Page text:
Through Trobisch’s direction of a team of 30 curators and scholars, he has been able to identify the various storylines of the exhibits. He also plays a key role in new acquisitions and how they will be incorporated into the existing displays.
Several museum partners are responsible for the design and layout of the various exhibits. The Planning and Research Design Group (PRG) was in charge, for the history of the Bible floor.
This group has worked on exhibits at the Smithsonian National Museum of American History and National Museum of Natural History.
BRG Imagination Arts is developing the full narrative of the Bible floor. Jonathan Martin Creative has recreated a Nazareth village from the first century.
C&G Partners led the design of the impact of the Bible floor. Previous work done by them, include exhibits at the United States Holocaust Memorial Museum and the Abraham Lincoln Presidential Library and Museum.
Each of the six floors of the Museum of the Bible, contain a different exhibit, which provides various aspects of the impact or history associated with the Bible. It includes three permanent exhibit floors, each measuring some 55,000 square feet or 5,100 m2.
The first floor combines both ancient artifacts with modern technology. The purpose is to immerse the visitor with the Bible.
The second floor presents a focus on the Bible’s impact in history and world culture.
The third level provides a general narrative of the Bible from the days of Abraham, through the creation of Israel, to the early Christian church in the time of Jesus. There is also a large Jewish Bible section located here.
The fourth floor is a presentation of archaeology and biblical history.
The fifth level contains a performing arts theater, with a 500 seat amphitheater. The Museum of the Bible plans to sponsor scholarly lectures, in addition to multimedia performances, that relate to the Bible.
This floor also houses separate exhibit space for displays, presented by the Israeli Antiquities Authority.
The sixth floor provides a ballroom, that can seat up to 1,000 guests. It is here, where travelers can view parts of the National Mall and the U.S. Capital building. A number of stained glass exhibits, can also be observed from here.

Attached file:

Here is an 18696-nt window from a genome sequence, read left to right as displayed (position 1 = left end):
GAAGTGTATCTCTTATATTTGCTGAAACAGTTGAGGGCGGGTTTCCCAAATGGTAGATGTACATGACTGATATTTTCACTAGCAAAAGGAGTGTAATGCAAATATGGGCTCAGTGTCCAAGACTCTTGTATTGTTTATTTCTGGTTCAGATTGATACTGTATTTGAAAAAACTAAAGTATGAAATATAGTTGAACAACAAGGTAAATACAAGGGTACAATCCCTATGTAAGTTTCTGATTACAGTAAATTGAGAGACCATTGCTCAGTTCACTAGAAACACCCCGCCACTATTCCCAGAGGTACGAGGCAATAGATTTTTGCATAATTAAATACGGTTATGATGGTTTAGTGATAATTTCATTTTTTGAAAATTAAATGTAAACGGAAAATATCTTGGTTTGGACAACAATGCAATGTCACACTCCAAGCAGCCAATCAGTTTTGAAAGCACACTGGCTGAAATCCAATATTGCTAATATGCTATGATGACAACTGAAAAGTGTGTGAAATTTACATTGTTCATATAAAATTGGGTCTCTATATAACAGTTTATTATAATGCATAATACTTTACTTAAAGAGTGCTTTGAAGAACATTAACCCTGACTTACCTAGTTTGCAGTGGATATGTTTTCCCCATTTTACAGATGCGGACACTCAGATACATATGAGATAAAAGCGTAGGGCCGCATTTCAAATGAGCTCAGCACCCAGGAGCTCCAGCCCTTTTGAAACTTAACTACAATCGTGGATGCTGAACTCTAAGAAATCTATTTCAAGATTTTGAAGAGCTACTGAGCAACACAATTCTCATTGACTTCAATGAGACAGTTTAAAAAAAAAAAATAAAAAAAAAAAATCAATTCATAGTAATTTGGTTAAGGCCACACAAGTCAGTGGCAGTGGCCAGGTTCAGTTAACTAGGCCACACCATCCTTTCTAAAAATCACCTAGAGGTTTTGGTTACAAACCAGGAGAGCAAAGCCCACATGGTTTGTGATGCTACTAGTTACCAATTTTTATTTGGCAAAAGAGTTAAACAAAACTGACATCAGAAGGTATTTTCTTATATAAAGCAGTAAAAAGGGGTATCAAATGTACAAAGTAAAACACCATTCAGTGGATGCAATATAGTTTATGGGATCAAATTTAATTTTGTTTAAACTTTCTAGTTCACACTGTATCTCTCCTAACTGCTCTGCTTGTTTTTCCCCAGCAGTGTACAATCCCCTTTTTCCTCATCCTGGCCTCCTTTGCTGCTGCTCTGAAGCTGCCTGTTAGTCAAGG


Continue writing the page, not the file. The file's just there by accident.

The museum artifact research facility and reference library, are actually located in a one story addition, to the roof of a neighboring office complex.
The Museum of the Bible has already made agreements to exhibit significant archaeological artifacts, owned by collaborating institutions and private collectors such as the Louvre and the Israeli Antiquities Authority.
There are two eateries at the Museum of the Bible. Manna is an Israeli-Mediterranean street food cafe. It features biblical foods like flatbread and date honey. Also on the menu are traditional Jewish foods like hummus and falafel.
Milk and Honey is the 70 seat coffee shop, that will offer cappuccinos, various lattes and a wide assortment of teas. Also served are a number of snacks and sandwiches.
Many of the food items are certified as being kosher.
Both eating establishments will be operated by Equinox owners and The Jewish Table authors Todd and Ellen Gray. The Grays will also provide for future catering events at the museum.
The Museum of the Bible Gift Shop have hundreds of unique items for sale.
There are gifts from around the world including a wide mixture of reproductions, sculptures, jewelry, books, stationary and exhibition catalogers. In addition, there are lifestyle apparel and accessories items.
Museum of the Bible
400 4th Street SW
Washington, DC 20024
Visit its website for more information.
The Museum of the Bible is located within steps of the Federal Center SW Metro Station of Washington DC. It can be reached on the Blue, Orange, and Silver Lines. For up to date information visit www.WMATA.com
It is suggested that visitors utilize the metro system, as there is very limited parking in the adjacent areas of the museum.